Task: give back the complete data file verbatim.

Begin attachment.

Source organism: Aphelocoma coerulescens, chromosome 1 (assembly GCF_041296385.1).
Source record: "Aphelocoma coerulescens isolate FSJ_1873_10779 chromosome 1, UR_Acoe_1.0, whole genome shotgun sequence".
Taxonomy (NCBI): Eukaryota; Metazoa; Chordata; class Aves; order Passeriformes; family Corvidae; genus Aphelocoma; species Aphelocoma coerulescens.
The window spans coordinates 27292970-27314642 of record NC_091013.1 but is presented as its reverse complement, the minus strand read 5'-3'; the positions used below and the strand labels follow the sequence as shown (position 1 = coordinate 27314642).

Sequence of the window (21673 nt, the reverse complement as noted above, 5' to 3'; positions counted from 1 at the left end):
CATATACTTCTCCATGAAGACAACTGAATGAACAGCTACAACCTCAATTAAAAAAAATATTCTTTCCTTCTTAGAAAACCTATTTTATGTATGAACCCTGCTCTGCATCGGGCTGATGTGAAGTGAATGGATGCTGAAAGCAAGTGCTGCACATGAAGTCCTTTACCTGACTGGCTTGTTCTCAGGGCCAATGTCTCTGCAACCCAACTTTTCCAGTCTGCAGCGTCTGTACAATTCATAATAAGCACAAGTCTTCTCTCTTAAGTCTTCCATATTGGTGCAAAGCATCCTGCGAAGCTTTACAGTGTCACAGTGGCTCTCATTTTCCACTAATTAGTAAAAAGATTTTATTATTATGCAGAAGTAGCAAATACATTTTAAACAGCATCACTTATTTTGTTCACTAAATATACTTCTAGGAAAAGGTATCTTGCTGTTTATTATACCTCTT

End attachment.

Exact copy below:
Source organism: Aphelocoma coerulescens, chromosome 1 (assembly GCF_041296385.1).
Source record: "Aphelocoma coerulescens isolate FSJ_1873_10779 chromosome 1, UR_Acoe_1.0, whole genome shotgun sequence".
Taxonomy (NCBI): Eukaryota; Metazoa; Chordata; class Aves; order Passeriformes; family Corvidae; genus Aphelocoma; species Aphelocoma coerulescens.
The window spans coordinates 27292970-27314642 of record NC_091013.1 but is presented as its reverse complement, the minus strand read 5'-3'; the positions used below and the strand labels follow the sequence as shown (position 1 = coordinate 27314642).

Sequence of the window (21673 nt, the reverse complement as noted above, 5' to 3'; positions counted from 1 at the left end):
CATATACTTCTCCATGAAGACAACTGAATGAACAGCTACAACCTCAATTAAAAAAAATATTCTTTCCTTCTTAGAAAACCTATTTTATGTATGAACCCTGCTCTGCATCGGGCTGATGTGAAGTGAATGGATGCTGAAAGCAAGTGCTGCACATGAAGTCCTTTACCTGACTGGCTTGTTCTCAGGGCCAATGTCTCTGCAACCCAACTTTTCCAGTCTGCAGCGTCTGTACAATTCATAATAAGCACAAGTCTTCTCTCTTAAGTCTTCCATATTGGTGCAAAGCATCCTGCGAAGCTTTACAGTGTCACAGTGGCTCTCATTTTCCACTAATTAGTAAAAAGATTTTATTATTATGCAGAAGTAGCAAATACATTTTAAACAGCATCACTTATTTTGTTCACTAAATATACTTCTAGGAAAAGGTATCTTGCTGTTTATTATACCTCTT